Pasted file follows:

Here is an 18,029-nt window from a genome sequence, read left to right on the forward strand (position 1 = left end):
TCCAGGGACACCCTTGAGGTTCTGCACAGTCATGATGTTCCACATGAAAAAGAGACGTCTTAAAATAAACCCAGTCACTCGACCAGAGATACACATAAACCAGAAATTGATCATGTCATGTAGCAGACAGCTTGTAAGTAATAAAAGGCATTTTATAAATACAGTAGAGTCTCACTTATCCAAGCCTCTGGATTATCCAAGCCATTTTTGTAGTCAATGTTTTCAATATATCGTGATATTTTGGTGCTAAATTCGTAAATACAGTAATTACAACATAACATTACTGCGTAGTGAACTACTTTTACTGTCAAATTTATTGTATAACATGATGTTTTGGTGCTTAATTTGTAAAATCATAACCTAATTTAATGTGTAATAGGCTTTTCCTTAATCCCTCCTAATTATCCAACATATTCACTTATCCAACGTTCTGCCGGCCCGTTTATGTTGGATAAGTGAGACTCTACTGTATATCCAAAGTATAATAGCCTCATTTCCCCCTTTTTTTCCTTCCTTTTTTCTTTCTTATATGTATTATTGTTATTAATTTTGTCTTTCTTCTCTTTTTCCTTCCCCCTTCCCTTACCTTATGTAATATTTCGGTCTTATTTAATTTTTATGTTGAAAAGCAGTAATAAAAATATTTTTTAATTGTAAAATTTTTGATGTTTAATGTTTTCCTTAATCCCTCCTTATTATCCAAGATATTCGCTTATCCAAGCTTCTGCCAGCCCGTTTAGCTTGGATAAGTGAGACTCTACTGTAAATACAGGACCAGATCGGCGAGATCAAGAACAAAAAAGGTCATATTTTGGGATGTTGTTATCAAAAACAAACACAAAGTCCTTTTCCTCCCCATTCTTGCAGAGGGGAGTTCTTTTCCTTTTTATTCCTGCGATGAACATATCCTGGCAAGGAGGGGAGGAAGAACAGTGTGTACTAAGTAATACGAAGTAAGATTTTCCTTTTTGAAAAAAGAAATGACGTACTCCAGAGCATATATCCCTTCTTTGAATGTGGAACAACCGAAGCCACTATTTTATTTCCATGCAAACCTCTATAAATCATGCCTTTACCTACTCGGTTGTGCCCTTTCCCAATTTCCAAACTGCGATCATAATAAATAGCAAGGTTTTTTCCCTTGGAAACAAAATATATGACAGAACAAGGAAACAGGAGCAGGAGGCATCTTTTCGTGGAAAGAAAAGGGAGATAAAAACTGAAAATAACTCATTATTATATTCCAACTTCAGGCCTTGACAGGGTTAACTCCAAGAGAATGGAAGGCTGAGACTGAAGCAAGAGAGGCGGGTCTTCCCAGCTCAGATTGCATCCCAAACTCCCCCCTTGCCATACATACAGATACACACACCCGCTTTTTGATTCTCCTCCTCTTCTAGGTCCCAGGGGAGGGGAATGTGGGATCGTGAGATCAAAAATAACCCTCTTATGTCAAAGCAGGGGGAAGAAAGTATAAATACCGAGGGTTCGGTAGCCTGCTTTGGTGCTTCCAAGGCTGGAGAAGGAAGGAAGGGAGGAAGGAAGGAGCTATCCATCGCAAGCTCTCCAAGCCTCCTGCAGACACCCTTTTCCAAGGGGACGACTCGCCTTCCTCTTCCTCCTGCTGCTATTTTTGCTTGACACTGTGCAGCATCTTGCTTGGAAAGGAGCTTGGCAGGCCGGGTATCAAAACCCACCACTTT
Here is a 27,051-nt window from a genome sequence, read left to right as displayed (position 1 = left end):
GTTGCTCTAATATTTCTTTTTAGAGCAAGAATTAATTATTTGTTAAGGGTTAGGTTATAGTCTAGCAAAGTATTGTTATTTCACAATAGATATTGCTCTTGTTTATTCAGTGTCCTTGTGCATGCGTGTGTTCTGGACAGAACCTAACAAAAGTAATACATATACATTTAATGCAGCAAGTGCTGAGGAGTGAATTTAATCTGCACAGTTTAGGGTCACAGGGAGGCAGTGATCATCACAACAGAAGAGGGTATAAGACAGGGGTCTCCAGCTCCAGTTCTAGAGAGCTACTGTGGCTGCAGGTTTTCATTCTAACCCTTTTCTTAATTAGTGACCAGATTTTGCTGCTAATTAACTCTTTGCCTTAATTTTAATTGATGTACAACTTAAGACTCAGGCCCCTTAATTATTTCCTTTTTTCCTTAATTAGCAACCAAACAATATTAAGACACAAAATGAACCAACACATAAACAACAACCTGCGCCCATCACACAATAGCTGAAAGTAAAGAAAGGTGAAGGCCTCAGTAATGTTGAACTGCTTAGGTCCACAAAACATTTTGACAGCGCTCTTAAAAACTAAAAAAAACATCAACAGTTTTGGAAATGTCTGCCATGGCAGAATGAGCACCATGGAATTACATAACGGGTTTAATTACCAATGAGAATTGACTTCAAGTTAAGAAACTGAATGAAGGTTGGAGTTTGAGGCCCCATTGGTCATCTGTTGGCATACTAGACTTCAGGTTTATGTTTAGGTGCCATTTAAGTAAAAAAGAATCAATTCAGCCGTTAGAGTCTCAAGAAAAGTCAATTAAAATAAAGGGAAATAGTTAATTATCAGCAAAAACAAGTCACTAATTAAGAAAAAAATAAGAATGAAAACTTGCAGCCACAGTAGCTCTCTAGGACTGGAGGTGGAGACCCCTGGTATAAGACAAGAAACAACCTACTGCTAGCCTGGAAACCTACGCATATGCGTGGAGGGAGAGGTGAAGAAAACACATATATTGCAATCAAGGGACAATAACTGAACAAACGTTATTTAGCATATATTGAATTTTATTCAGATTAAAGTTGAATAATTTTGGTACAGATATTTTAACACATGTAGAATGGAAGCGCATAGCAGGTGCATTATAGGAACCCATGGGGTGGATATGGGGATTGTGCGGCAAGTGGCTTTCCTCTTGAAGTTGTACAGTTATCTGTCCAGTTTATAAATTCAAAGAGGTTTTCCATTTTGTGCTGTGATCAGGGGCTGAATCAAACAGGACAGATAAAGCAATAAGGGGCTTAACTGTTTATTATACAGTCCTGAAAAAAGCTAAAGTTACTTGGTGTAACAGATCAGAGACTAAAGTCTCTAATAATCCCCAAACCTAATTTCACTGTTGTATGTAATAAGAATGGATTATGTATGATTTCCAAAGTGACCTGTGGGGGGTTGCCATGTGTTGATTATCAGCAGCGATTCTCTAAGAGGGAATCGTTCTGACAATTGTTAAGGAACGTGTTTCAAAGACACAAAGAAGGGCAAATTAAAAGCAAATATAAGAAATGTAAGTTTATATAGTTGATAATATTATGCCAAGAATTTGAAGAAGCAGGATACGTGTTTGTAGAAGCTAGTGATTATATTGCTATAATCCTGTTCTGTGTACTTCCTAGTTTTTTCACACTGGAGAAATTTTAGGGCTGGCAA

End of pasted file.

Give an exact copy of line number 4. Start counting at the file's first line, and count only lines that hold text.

GTTGCTCTAATATTTCTTTTTAGAGCAAGAATTAATTATTTGTTAAGGGTTAGGTTATAGTCTAGCAAAGTATTGTTATTTCACAATAGATATTGCTCTTGTTTATTCAGTGTCCTTGTGCATGCGTGTGTTCTGGACAGAACCTAACAAAAGTAATACATATACATTTAATGCAGCAAGTGCTGAGGAGTGAATTTAATCTGCACAGTTTAGGGTCACAGGGAGGCAGTGATCATCACAACAGAAGAGGGTATAAGACAGGGGTCTCCAGCTCCAGTTCTAGAGAGCTACTGTGGCTGCAGGTTTTCATTCTAACCCTTTTCTTAATTAGTGACCAGATTTTGCTGCTAATTAACTCTTTGCCTTAATTTTAATTGATGTACAACTTAAGACTCAGGCCCCTTAATTATTTCCTTTTTTCCTTAATTAGCAACCAAACAATATTAAGACACAAAATGAACCAACACATAAACAACAACCTGCGCCCATCACACAATAGCTGAAAGTAAAGAAAGGTGAAGGCCTCAGTAATGTTGAACTGCTTAGGTCCACAAAACATTTTGACAGCGCTCTTAAAAACTAAAAAAAACATCAACAGTTTTGGAAATGTCTGCCATGGCAGAATGAGCACCATGGAATTACATAACGGGTTTAATTACCAATGAGAATTGACTTCAAGTTAAGAAACTGAATGAAGGTTGGAGTTTGAGGCCCCATTGGTCATCTGTTGGCATACTAGACTTCAGGTTTATGTTTAGGTGCCATTTAAGTAAAAAAGAATCAATTCAGCCGTTAGAGTCTCAAGAAAAGTCAATTAAAATAAAGGGAAATAGTTAATTATCAGCAAAAACAAGTCACTAATTAAGAAAAAAATAAGAATGAAAACTTGCAGCCACAGTAGCTCTCTAGGACTGGAGGTGGAGACCCCTGGTATAAGACAAGAAACAACCTACTGCTAGCCTGGAAACCTACGCATATGCGTGGAGGGAGAGGTGAAGAAAACACATATATTGCAATCAAGGGACAATAACTGAACAAACGTTATTTAGCATATATTGAATTTTATTCAGATTAAAGTTGAATAATTTTGGTACAGATATTTTAACACATGTAGAATGGAAGCGCATAGCAGGTGCATTATAGGAACCCATGGGGTGGATATGGGGATTGTGCGGCAAGTGGCTTTCCTCTTGAAGTTGTACAGTTATCTGTCCAGTTTATAAATTCAAAGAGGTTTTCCATTTTGTGCTGTGATCAGGGGCTGAATCAAACAGGACAGATAAAGCAATAAGGGGCTTAACTGTTTATTATACAGTCCTGAAAAAAGCTAAAGTTACTTGGTGTAACAGATCAGAGACTAAAGTCTCTAATAATCCCCAAACCTAATTTCACTGTTGTATGTAATAAGAATGGATTATGTATGATTTCCAAAGTGACCTGTGGGGGGTTGCCATGTGTTGATTATCAGCAGCGATTCTCTAAGAGGGAATCGTTCTGACAATTGTTAAGGAACGTGTTTCAAAGACACAAAGAAGGGCAAATTAAAAGCAAATATAAGAAATGTAAGTTTATATAGTTGATAATATTATGCCAAGAATTTGAAGAAGCAGGATACGTGTTTGTAGAAGCTAGTGATTATATTGCTATAATCCTGTTCTGTGTACTTCCTAGTTTTTTCACACTGGAGAAATTTTAGGGCTGGCAA